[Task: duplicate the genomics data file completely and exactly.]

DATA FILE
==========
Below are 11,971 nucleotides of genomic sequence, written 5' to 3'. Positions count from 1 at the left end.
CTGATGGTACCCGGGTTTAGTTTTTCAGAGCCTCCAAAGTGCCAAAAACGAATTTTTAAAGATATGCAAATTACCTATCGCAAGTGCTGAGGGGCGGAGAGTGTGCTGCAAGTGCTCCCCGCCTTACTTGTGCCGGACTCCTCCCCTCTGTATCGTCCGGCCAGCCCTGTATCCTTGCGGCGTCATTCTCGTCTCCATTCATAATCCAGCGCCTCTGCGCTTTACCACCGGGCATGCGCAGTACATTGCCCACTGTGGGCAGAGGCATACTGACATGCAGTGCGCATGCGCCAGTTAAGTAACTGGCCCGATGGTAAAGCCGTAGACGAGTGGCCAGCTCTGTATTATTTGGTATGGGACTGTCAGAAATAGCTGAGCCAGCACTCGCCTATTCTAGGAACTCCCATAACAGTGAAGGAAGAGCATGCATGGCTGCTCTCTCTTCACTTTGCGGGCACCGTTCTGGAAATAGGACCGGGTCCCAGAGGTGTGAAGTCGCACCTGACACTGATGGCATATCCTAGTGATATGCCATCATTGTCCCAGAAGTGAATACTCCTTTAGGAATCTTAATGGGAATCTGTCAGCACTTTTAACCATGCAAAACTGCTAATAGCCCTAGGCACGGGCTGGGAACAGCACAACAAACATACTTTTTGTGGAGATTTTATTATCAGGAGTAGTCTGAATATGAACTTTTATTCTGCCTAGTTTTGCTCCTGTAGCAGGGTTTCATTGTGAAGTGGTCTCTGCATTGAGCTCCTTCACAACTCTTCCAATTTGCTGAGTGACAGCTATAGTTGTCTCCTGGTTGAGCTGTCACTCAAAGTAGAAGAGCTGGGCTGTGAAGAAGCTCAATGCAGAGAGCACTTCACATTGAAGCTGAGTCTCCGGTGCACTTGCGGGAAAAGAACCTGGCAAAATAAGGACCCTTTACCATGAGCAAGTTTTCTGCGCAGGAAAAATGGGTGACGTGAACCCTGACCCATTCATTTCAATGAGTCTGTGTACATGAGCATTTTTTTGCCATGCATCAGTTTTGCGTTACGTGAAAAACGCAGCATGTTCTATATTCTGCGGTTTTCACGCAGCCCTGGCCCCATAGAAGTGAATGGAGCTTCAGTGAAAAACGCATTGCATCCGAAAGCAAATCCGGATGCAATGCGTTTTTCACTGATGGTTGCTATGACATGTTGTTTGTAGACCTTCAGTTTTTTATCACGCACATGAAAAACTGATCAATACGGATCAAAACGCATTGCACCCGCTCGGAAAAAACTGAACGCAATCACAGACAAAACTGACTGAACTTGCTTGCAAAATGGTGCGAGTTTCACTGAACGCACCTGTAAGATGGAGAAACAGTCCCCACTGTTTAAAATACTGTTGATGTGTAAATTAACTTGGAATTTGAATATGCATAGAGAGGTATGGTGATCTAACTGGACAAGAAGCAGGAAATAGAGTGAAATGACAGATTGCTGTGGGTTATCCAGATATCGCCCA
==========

Below are 11,971 nucleotides of genomic sequence, written 5' to 3'. Positions count from 1 at the left end.
CTGATGGTACCCGGGTTTAGTTTTTCAGAGCCTCCAAAGTGCCAAAAACGAATTTTTAAAGATATGCAAATTACCTATCGCAAGTGCTGAGGGGCGGAGAGTGTGCTGCAAGTGCTCCCCGCCTTACTTGTGCCGGACTCCTCCCCTCTGTATCGTCCGGCCAGCCCTGTATCCTTGCGGCGTCATTCTCGTCTCCATTCATAATCCAGCGCCTCTGCGCTTTACCACCGGGCATGCGCAGTACATTGCCCACTGTGGGCAGAGGCATACTGACATGCAGTGCGCATGCGCCAGTTAAGTAACTGGCCCGATGGTAAAGCCGTAGACGAGTGGCCAGCTCTGTATTATTTGGTATGGGACTGTCAGAAATAGCTGAGCCAGCACTCGCCTATTCTAGGAACTCCCATAACAGTGAAGGAAGAGCATGCATGGCTGCTCTCTCTTCACTTTGCGGGCACCGTTCTGGAAATAGGACCGGGTCCCAGAGGTGTGAAGTCGCACCTGACACTGATGGCATATCCTAGTGATATGCCATCATTGTCCCAGAAGTGAATACTCCTTTAGGAATCTTAATGGGAATCTGTCAGCACTTTTAACCATGCAAAACTGCTAATAGCCCTAGGCACGGGCTGGGAACAGCACAACAAACATACTTTTTGTGGAGATTTTATTATCAGGAGTAGTCTGAATATGAACTTTTATTCTGCCTAGTTTTGCTCCTGTAGCAGGGTTTCATTGTGAAGTGGTCTCTGCATTGAGCTCCTTCACAACTCTTCCAATTTGCTGAGTGACAGCTATAGTTGTCTCCTGGTTGAGCTGTCACTCAAAGTAGAAGAGCTGGGCTGTGAAGAAGCTCAATGCAGAGAGCACTTCACATTGAAGCTGAGTCTCCGGTGCACTTGCGGGAAAAGAACCTGGCAAAATAAGGACCCTTTACCATGAGCAAGTTTTCTGCGCAGGAAAAATGGGTGACGTGAACCCTGACCCATTCATTTCAATGAGTCTGTGTACATGAGCATTTTTTTGCCATGCATCAGTTTTGCGTTACGTGAAAAACGCAGCATGTTCTATATTCTGCGGTTTTCACGCAGCCCTGGCCCCATAGAAGTGAATGGAGCTTCAGTGAAAAACGCATTGCATCCGAAAGCAAATCCGGATGCAATGCGTTTTTCACTGATGGTTGCTATGACATGTTGTTTGTAGACCTTCAGTTTTTTATCACGCACATGAAAAACTGATCAATACGGATCAAAACGCATTGCACCCGCTCGGAAAAAACTGAACGCAATCACAGACAAAACTGACTGAACTTGCTTGCAAAATGGTGCGAGTTTCACTGAACGCACCTGTAAGATGGAGAAACAGTCCCCACTGTTTAAAATACTGTTGATGTGTAAATTAACTTGGAATTTGAATATGCATAGAGAGGTATGGTGATCTAACTGGACAAGAAGCAGGAAATAGAGTGAAATGACAGATTGCTGTGGGTTATCCAGATATCGCCCA